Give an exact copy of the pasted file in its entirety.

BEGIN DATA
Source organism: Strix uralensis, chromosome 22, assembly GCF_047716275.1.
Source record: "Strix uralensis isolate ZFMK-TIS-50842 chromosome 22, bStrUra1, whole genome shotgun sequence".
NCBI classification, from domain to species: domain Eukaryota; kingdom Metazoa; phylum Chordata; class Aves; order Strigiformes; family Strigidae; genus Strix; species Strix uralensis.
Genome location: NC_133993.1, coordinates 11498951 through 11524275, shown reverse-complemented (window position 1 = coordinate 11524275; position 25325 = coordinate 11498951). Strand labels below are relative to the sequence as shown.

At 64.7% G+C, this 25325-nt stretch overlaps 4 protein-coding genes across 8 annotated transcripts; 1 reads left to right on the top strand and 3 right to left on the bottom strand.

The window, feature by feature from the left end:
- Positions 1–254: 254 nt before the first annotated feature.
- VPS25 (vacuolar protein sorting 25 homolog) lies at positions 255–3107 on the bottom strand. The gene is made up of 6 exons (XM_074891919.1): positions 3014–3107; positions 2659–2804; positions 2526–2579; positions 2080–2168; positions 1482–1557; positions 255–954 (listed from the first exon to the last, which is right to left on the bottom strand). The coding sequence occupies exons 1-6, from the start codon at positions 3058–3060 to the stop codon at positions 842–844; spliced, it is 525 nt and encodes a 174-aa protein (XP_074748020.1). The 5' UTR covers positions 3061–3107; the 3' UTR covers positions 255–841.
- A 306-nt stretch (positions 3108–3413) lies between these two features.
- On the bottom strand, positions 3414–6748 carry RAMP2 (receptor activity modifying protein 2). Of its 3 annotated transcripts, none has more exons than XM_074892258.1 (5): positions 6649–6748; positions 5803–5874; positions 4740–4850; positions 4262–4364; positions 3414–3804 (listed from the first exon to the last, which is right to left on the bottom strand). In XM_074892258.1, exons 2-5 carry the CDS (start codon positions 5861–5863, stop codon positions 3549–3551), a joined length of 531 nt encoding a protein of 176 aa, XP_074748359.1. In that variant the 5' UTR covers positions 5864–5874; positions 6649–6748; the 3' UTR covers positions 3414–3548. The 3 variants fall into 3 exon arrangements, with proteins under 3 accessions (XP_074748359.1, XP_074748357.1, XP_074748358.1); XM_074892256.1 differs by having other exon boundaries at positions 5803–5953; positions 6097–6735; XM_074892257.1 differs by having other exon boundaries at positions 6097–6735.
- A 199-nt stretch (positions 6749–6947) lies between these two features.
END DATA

Source organism: Strix uralensis, chromosome 22, assembly GCF_047716275.1.
Source record: "Strix uralensis isolate ZFMK-TIS-50842 chromosome 22, bStrUra1, whole genome shotgun sequence".
NCBI classification, from domain to species: domain Eukaryota; kingdom Metazoa; phylum Chordata; class Aves; order Strigiformes; family Strigidae; genus Strix; species Strix uralensis.
Genome location: NC_133993.1, coordinates 11498951 through 11524275, shown reverse-complemented (window position 1 = coordinate 11524275; position 25325 = coordinate 11498951). Strand labels below are relative to the sequence as shown.

At 64.7% G+C, this 25325-nt stretch overlaps 4 protein-coding genes across 8 annotated transcripts; 1 reads left to right on the top strand and 3 right to left on the bottom strand.

The window, feature by feature from the left end:
- Positions 1–254: 254 nt before the first annotated feature.
- VPS25 (vacuolar protein sorting 25 homolog) lies at positions 255–3107 on the bottom strand. The gene is made up of 6 exons (XM_074891919.1): positions 3014–3107; positions 2659–2804; positions 2526–2579; positions 2080–2168; positions 1482–1557; positions 255–954 (listed from the first exon to the last, which is right to left on the bottom strand). The coding sequence occupies exons 1-6, from the start codon at positions 3058–3060 to the stop codon at positions 842–844; spliced, it is 525 nt and encodes a 174-aa protein (XP_074748020.1). The 5' UTR covers positions 3061–3107; the 3' UTR covers positions 255–841.
- A 306-nt stretch (positions 3108–3413) lies between these two features.
- On the bottom strand, positions 3414–6748 carry RAMP2 (receptor activity modifying protein 2). Of its 3 annotated transcripts, none has more exons than XM_074892258.1 (5): positions 6649–6748; positions 5803–5874; positions 4740–4850; positions 4262–4364; positions 3414–3804 (listed from the first exon to the last, which is right to left on the bottom strand). In XM_074892258.1, exons 2-5 carry the CDS (start codon positions 5861–5863, stop codon positions 3549–3551), a joined length of 531 nt encoding a protein of 176 aa, XP_074748359.1. In that variant the 5' UTR covers positions 5864–5874; positions 6649–6748; the 3' UTR covers positions 3414–3548. The 3 variants fall into 3 exon arrangements, with proteins under 3 accessions (XP_074748359.1, XP_074748357.1, XP_074748358.1); XM_074892256.1 differs by having other exon boundaries at positions 5803–5953; positions 6097–6735; XM_074892257.1 differs by having other exon boundaries at positions 6097–6735.
- A 199-nt stretch (positions 6749–6947) lies between these two features.